The boat made it to the next phase. Once again, the defectors swam until they reached their destination of Mexico’s Yucatan Peninsula.
During that time, Morrell Jr. said he and the other defectors were stationed at a house for six months until there were talks that things were not going right. In other words, Law Enforcement Customs were in pursuit. In fact, in 2016, 64 Cubans were deported back from the USA. And by 2018, the number increased to 463.
After hearing the rumbling of trouble, Morrell Jr. frantically gathered whatever belongings were within his reach and exited the property with the other defectors. They were moved to a new location for another six months.
“The only thing that kept me sane and mentally well was the hope to see my family and help my family,” he said. “And that I had to take that position to move forward, and there was no looking back. I had to push through and keep going. And even if I wanted to, I couldn’t look back.”
Finally, on July 5, 2019, Morrell Jr. entered the USA and became a citizen; he lived in Miami for a bit before connecting with boxing promoter Luis de Cubas, who helped Morrell Jr. find his new home in Minneapolis, Minnesota.
Life now for Morrell Jr. has him lounging around playing his PlayStation, hanging out with his girlfriend Anna, shooting the breeze with friends, and staying in daily contact with family in Cuba.
Throughout the two years that Morrell Jr’s. life was in shambles while on the run, he never lost focus on boxing; he stayed in shape, shadowboxed, and visualized what life would look like once he returned to boxing as a competitor. In August 2019, his curiosity was put to rest.
“I was very nervous for the fight,” he recalled, thinking about his professional debut. “Out of the five fights, his current record is (5-0 (4 KOs); that was the most nerve-wracking for me.”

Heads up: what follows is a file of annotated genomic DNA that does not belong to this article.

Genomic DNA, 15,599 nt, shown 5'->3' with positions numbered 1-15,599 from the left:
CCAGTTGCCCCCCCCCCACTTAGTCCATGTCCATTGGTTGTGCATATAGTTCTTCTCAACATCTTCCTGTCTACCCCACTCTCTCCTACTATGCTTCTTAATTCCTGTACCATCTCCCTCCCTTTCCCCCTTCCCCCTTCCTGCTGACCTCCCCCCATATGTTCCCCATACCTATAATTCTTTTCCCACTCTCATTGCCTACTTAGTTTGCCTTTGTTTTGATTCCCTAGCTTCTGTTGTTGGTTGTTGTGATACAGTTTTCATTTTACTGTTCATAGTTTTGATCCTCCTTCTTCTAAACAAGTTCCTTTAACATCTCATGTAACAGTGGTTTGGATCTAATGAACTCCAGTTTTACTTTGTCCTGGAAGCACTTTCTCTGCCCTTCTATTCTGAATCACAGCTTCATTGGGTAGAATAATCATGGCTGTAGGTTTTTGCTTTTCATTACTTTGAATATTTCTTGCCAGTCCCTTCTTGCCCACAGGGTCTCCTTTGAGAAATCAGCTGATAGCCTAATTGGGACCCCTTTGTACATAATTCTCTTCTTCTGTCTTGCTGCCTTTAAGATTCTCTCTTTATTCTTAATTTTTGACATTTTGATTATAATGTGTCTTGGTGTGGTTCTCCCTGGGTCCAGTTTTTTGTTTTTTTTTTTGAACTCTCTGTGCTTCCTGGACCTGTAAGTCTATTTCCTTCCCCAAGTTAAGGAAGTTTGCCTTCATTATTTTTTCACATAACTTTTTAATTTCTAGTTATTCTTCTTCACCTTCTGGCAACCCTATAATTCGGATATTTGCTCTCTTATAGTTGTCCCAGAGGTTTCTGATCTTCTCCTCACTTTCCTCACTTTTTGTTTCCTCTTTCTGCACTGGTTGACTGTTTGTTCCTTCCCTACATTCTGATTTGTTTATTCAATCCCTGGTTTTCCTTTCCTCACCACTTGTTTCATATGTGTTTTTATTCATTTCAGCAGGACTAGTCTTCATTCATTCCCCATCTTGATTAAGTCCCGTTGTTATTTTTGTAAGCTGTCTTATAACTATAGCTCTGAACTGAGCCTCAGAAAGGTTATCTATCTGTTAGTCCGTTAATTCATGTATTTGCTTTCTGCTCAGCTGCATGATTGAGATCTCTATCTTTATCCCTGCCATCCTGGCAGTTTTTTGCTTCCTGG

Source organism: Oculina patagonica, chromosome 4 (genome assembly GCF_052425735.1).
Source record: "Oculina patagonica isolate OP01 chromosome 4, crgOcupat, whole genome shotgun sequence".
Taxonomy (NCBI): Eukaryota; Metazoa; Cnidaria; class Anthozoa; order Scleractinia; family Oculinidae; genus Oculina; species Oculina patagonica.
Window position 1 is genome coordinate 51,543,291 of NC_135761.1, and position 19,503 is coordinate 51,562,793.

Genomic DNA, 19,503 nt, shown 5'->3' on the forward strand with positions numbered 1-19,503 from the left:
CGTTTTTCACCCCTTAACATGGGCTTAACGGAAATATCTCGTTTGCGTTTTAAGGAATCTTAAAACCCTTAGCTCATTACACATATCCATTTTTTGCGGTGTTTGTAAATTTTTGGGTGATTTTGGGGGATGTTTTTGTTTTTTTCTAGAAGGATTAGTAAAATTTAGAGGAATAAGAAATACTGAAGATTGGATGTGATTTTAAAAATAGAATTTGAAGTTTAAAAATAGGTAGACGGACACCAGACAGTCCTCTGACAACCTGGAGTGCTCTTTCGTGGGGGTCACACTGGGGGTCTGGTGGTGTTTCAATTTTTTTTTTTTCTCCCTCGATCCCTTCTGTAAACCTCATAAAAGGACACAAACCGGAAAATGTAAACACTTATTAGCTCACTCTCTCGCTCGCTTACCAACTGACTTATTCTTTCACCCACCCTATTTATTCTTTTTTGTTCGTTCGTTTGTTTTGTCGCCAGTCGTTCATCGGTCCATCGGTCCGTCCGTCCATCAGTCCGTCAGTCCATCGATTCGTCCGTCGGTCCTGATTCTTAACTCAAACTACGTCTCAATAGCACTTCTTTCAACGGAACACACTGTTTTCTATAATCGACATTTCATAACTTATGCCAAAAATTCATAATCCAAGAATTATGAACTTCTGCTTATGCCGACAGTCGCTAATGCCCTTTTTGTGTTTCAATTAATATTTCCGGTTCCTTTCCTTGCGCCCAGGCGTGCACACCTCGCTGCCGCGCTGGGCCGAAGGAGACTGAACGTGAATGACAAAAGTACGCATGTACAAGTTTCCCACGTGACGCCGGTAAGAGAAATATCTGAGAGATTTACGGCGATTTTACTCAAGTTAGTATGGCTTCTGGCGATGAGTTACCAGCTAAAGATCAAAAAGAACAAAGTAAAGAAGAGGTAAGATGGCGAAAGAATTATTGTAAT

Thankfully, his opponent played his part as a sacrificial lamb. The fight went something like this: hello, lights out, game over.
In Morrell, Jr.’s last three fights, his combined opponents’ records were 56 wins against 3 defeats. But it was Morrell Jr’s shocking performance against Lenox Allen (22-0-1, 14 KOs) who was at that time considered the number one contender in the world.
Morrell Jr. went into the fight with a record of (2-0, 2 KOs) and dominated Allen without controversy and picked up the world title, something no Minnesota fighter has ever done with two victories.
In terms of viewership, the only fight to outdo Morrell-Cazares was former IBF champion Caleb Truax, a Minnesota boxer, who came up short against current world champion Caleb Plant earlier this year.
As for future local fights, Morrell Jr.’s options are not promising, outside of Truax, who fights in the same division. Truax isn’t on Morrell Jr’s radar, but should the fight present itself, Morrell Jr. would seize the opportunity. “I think it will be great for a good old Minnesota fight night for the people here in Minnesota,” he said.
Minnesota fighters have a long tradition of being unfairly disrespected and stigmatized in the boxing world. And the reality for Morrell Jr. is that at some point, he will fall into the same category: dammed if he does and damned if he doesn’t. But Morrell takes it all in stride and has no regrets about coming to Minneapolis.
“Those other places [cities outside of Minnesota] had many Cubans, but here, there wasn’t, and it made my choice easier,” he said.
However, his goals are much bigger than being label a Minnesota boxer. “I not only want to get to where all champions are, but I want to be a legend in boxing. I don’t have any other focus.”
Even if Morrell Jr., tried to go along with the status quo, it would never work. “We all struggle a little different, and coming from Cuba, we struggled a lot,” he said. “Use that strength and energy to be that much better… feed that hunger and use it for the better,” he said. “To become stronger…and use that struggle for motivation to keep fighting.